Experts Discuss How Education Politics Can Impact Student Wellness
WASHINGTON — The Brookings Institution recently held an event with experts discussing the growing hostility of education politics due to COVID-19 induced school closures, mask and vaccine mandates and how to protect the wellness of students in the new year.
“There are so many of us who will never be the same again because of the onset of COVID-19. Imagine going through that as a 9-year-old, 12-year-old, 15-year-old. First, you can’t go to school and can’t talk to your friends, then you transition back into going to school and you’re six feet apart, wearing masks and social interactions are constrained.
“On one hand, you see resilience among students, but then at the same time you wonder how will students be affected by this when so much more than just student learning happens at school,” said Jonathan Collins, assistant professor of education and international and public affairs at Brown University, during a phone call with The Well News.
Martin West, academic dean and professor of education at Harvard University’s Graduate School of Education, presented recent findings from an annual Education Next survey.
To conduct the survey, West and researchers interviewed a group of 2,022 people composed of children in kindergarten through 12th grade and their parents.
The findings showed that while parents were satisfied overall with their children’s schools, they were still concerned about the learning losses and potential mental health impacts from the pandemic.
In 2019, when parents were asked to assign percentages to the amount that schools should “focus on academic performance versus student social and emotional well-being,” the average response among parents was 62% focus on academic performance, compared to 38% on social and emotional well-being.
This year, parents showed a 50–50 split between the two.
“It appears that after a particularly challenging school year, parents are more attuned to schools’ potential contributions to students’ nonacademic needs,” the researchers write in the report.
Collins said prior to COVID-19 many schools were offering or trying to implement programs focusing on student’s social and emotional well-being, such as anti-bullying programs that spotlight building behaviors like empathy, kindness and mutual respect.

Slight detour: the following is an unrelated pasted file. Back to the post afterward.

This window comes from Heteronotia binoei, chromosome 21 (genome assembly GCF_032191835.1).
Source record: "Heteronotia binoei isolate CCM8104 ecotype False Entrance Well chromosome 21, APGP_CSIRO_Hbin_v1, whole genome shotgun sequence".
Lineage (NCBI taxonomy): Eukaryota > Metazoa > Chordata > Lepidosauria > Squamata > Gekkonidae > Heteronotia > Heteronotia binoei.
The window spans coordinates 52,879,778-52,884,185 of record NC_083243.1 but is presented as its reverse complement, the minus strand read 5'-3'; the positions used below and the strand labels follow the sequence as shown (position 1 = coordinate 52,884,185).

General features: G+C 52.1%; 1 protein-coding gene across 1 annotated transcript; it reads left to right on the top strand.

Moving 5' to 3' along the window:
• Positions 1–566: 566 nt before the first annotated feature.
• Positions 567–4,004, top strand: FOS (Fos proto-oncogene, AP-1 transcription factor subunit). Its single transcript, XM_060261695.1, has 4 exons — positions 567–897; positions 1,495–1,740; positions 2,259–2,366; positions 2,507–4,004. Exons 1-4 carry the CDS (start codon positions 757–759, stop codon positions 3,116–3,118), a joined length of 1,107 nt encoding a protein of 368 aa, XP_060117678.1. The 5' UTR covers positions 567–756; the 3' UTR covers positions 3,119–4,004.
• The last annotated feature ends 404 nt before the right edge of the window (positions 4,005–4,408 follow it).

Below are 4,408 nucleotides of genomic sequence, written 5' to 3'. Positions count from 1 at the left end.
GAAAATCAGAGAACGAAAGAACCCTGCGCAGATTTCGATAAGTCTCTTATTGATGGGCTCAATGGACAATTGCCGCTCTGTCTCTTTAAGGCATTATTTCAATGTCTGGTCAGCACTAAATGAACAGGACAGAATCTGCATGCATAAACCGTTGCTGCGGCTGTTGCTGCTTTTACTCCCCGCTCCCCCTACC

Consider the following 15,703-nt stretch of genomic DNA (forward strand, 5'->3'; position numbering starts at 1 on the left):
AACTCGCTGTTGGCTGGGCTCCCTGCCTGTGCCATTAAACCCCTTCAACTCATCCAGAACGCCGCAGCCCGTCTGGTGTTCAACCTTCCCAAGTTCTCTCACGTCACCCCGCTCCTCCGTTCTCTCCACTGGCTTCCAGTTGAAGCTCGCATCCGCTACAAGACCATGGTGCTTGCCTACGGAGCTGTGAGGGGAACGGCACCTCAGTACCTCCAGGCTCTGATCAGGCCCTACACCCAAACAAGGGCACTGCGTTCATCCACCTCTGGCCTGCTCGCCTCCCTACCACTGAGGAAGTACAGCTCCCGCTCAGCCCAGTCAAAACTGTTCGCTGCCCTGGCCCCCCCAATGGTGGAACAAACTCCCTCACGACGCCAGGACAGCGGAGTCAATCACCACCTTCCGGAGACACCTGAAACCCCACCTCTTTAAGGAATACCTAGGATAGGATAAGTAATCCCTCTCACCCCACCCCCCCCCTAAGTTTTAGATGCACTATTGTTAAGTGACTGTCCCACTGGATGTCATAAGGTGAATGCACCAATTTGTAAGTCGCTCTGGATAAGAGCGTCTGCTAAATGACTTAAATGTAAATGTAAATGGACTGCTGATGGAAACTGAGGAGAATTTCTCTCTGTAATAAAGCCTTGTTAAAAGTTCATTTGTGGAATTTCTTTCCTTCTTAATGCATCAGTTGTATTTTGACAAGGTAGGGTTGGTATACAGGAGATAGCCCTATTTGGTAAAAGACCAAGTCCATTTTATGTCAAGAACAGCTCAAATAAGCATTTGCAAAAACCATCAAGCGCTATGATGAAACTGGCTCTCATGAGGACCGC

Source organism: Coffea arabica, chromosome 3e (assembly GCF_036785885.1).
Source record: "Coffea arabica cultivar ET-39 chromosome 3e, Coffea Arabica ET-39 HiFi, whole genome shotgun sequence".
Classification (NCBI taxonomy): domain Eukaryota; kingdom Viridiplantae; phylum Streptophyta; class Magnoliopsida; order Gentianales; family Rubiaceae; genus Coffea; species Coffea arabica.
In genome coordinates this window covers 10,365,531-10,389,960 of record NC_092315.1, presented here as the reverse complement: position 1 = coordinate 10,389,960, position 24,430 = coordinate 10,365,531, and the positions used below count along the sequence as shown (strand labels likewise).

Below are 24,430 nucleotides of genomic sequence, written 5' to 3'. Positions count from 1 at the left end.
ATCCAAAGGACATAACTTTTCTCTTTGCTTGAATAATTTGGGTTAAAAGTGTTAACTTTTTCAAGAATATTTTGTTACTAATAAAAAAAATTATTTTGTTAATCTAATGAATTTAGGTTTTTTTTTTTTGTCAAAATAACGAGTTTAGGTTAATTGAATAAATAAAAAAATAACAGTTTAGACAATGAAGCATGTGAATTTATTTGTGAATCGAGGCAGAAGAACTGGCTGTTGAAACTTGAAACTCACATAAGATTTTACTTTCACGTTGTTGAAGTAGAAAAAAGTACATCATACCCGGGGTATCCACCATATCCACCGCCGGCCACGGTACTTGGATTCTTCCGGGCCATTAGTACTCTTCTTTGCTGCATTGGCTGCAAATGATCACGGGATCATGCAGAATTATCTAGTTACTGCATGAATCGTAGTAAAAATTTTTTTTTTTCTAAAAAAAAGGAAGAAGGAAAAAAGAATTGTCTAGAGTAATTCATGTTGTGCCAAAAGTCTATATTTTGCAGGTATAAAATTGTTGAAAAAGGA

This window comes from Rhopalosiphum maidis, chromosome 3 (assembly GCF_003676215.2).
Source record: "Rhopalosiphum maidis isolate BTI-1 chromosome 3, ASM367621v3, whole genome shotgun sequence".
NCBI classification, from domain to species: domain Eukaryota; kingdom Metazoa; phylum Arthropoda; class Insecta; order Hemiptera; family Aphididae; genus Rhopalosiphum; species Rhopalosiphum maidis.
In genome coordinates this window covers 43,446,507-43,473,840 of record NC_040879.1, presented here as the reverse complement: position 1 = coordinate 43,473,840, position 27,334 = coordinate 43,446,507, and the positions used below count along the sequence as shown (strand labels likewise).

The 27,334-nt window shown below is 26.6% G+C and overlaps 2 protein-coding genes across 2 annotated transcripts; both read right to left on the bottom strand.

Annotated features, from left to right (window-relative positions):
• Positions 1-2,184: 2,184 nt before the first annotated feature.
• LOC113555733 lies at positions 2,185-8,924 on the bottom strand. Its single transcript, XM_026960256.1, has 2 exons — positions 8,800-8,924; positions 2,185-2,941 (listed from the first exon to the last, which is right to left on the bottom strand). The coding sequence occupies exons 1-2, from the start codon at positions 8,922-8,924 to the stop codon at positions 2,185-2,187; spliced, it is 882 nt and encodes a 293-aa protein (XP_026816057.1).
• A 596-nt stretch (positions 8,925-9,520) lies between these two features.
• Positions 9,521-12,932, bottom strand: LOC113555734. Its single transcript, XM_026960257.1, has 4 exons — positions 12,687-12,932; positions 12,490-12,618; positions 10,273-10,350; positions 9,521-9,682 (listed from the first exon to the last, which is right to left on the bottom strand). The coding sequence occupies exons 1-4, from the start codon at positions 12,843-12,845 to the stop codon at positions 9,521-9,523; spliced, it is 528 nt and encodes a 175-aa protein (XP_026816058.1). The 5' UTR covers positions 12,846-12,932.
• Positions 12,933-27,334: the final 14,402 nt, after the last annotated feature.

“The nature of these programs change when students are no longer in the classroom together. Teachers aren’t having to place as much emphasis on combating some of the social destructive practices outside the classroom,” said Collins.
Collins said that there has also been a rise in parental aggression at school board meetings from those opposed to COVID-19 safety precautions such as mask and vaccine mandates.
“One of the things that sent off the signal that school board meetings were getting out of control was the FBI and DOJ started to send agents into school board meetings to assess violence of attacks,” said Collins.
“Why are parents coming to blows at school board meetings? How do we actively monitor the level of civility taking place, or not taking place at school board meetings? There needs to be a process where the right type of complaints can be made,” continued Collins.
Collins said that a typical voter turnout for a school board election is probably lower than 25%, and that a good share of the individuals who vote fit a similar demographic profile of White, educated, and coming from a high socioeconomic background.
“Not the profile of the typical kid in a public school,” said Collins.
Collins said when you have a school board that doesn’t represent the students it serves, issues can happen as seen with COVID-19, or the political battles taking place over the rights of transgender students or disabled students.
“If you have a district that ideologically does not support transgender students, then what happens when a transgender student is bullied, will there be consequences for this inappropriate behavior if there isn’t leadership at the top that is sensitive to the needs of these students?” asked Collins.
“I’m sure we will see over the next few years, as this becomes more routine, we will see research that gives us nuance of rights,” said Collins.
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